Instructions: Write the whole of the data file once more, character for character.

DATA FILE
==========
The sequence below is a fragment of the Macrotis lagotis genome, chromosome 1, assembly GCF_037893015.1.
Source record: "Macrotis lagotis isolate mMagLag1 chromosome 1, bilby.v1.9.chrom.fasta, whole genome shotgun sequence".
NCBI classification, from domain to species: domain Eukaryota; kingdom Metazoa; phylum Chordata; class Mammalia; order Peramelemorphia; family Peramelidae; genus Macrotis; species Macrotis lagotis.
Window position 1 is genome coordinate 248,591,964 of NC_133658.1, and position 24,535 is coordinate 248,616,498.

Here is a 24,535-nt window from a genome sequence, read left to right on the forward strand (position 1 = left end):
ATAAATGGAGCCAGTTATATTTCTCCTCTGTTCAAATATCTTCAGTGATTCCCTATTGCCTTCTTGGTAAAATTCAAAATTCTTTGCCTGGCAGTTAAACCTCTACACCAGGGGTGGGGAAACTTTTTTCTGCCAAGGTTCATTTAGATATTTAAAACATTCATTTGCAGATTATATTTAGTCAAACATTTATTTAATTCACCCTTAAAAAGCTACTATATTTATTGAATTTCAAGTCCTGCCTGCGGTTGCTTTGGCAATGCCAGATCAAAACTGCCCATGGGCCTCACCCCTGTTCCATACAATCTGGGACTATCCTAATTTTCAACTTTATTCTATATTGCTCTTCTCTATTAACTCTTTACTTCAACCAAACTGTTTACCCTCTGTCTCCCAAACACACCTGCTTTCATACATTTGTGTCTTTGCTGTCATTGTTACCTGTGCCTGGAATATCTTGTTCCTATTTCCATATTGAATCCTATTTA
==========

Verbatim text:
The sequence below is a fragment of the Macrotis lagotis genome, chromosome 1, assembly GCF_037893015.1.
Source record: "Macrotis lagotis isolate mMagLag1 chromosome 1, bilby.v1.9.chrom.fasta, whole genome shotgun sequence".
NCBI classification, from domain to species: domain Eukaryota; kingdom Metazoa; phylum Chordata; class Mammalia; order Peramelemorphia; family Peramelidae; genus Macrotis; species Macrotis lagotis.
Window position 1 is genome coordinate 248,591,964 of NC_133658.1, and position 24,535 is coordinate 248,616,498.

Here is a 24,535-nt window from a genome sequence, read left to right on the forward strand (position 1 = left end):
ATAAATGGAGCCAGTTATATTTCTCCTCTGTTCAAATATCTTCAGTGATTCCCTATTGCCTTCTTGGTAAAATTCAAAATTCTTTGCCTGGCAGTTAAACCTCTACACCAGGGGTGGGGAAACTTTTTTCTGCCAAGGTTCATTTAGATATTTAAAACATTCATTTGCAGATTATATTTAGTCAAACATTTATTTAATTCACCCTTAAAAAGCTACTATATTTATTGAATTTCAAGTCCTGCCTGCGGTTGCTTTGGCAATGCCAGATCAAAACTGCCCATGGGCCTCACCCCTGTTCCATACAATCTGGGACTATCCTAATTTTCAACTTTATTCTATATTGCTCTTCTCTATTAACTCTTTACTTCAACCAAACTGTTTACCCTCTGTCTCCCAAACACACCTGCTTTCATACATTTGTGTCTTTGCTGTCATTGTTACCTGTGCCTGGAATATCTTGTTCCTATTTCCATATTGAATCCTATTTA